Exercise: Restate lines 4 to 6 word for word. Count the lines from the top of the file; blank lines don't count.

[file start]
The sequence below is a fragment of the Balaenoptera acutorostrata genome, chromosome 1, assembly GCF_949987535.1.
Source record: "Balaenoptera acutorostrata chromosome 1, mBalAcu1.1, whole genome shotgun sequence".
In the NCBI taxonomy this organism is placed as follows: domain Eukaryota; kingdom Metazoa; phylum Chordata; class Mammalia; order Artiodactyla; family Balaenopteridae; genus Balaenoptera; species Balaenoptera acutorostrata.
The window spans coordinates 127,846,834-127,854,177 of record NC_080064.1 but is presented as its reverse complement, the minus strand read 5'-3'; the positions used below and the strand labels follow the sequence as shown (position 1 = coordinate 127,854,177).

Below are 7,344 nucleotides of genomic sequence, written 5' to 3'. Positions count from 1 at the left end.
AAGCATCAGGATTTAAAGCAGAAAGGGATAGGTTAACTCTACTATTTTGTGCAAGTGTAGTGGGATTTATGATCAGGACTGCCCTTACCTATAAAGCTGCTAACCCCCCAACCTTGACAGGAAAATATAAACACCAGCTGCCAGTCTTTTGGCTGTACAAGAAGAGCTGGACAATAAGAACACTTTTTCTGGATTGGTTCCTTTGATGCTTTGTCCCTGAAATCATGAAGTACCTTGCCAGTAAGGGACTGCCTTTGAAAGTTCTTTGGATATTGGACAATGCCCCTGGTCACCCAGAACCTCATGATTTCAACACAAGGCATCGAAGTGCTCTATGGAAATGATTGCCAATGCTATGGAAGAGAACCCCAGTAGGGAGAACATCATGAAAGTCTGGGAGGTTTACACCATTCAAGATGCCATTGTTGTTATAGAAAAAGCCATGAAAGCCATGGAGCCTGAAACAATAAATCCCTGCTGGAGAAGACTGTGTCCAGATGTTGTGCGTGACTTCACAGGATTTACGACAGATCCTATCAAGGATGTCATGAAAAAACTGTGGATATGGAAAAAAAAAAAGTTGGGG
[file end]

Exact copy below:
The window spans coordinates 127,846,834-127,854,177 of record NC_080064.1 but is presented as its reverse complement, the minus strand read 5'-3'; the positions used below and the strand labels follow the sequence as shown (position 1 = coordinate 127,854,177).

Below are 7,344 nucleotides of genomic sequence, written 5' to 3'. Positions count from 1 at the left end.
AAGCATCAGGATTTAAAGCAGAAAGGGATAGGTTAACTCTACTATTTTGTGCAAGTGTAGTGGGATTTATGATCAGGACTGCCCTTACCTATAAAGCTGCTAACCCCCCAACCTTGACAGGAAAATATAAACACCAGCTGCCAGTCTTTTGGCTGTACAAGAAGAGCTGGACAATAAGAACACTTTTTCTGGATTGGTTCCTTTGATGCTTTGTCCCTGAAATCATGAAGTACCTTGCCAGTAAGGGACTGCCTTTGAAAGTTCTTTGGATATTGGACAATGCCCCTGGTCACCCAGAACCTCATGATTTCAACACAAGGCATCGAAGTGCTCTATGGAAATGATTGCCAATGCTATGGAAGAGAACCCCAGTAGGGAGAACATCATGAAAGTCTGGGAGGTTTACACCATTCAAGATGCCATTGTTGTTATAGAAAAAGCCATGAAAGCCATGGAGCCTGAAACAATAAATCCCTGCTGGAGAAGACTGTGTCCAGATGTTGTGCGTGACTTCACAGGATTTACGACAGATCCTATCAAGGATGTCATGAAAAAACTGTGGATATGGAAAAAAAAAAAGTTGGGG